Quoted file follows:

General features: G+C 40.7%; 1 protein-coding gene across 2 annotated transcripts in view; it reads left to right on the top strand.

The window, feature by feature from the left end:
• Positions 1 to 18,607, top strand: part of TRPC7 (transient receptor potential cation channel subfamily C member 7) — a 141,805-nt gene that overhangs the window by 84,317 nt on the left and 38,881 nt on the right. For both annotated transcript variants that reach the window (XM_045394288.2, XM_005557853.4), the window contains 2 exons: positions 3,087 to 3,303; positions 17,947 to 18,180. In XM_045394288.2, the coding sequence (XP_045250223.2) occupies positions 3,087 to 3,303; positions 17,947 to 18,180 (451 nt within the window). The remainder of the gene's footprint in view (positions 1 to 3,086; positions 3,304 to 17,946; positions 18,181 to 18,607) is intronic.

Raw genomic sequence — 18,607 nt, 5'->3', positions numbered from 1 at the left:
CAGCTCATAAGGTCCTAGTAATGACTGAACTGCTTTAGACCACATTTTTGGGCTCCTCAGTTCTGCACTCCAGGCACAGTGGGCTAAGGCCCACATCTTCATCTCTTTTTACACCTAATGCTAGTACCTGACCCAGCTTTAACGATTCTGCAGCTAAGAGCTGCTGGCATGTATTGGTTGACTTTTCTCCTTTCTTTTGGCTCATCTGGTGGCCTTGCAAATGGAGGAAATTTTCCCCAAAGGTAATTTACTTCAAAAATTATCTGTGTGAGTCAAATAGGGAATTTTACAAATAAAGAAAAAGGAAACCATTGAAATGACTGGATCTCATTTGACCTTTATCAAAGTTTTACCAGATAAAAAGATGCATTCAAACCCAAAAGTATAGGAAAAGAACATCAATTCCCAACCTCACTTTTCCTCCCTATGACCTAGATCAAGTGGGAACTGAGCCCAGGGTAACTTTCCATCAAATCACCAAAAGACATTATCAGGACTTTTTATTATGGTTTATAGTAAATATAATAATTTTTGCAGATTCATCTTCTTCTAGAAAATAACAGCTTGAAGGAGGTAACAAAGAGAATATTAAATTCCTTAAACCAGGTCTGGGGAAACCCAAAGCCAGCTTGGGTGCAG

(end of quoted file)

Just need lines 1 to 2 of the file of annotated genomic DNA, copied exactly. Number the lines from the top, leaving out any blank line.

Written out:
General features: G+C 40.7%; 1 protein-coding gene across 2 annotated transcripts in view; it reads left to right on the top strand.

The window, feature by feature from the left end: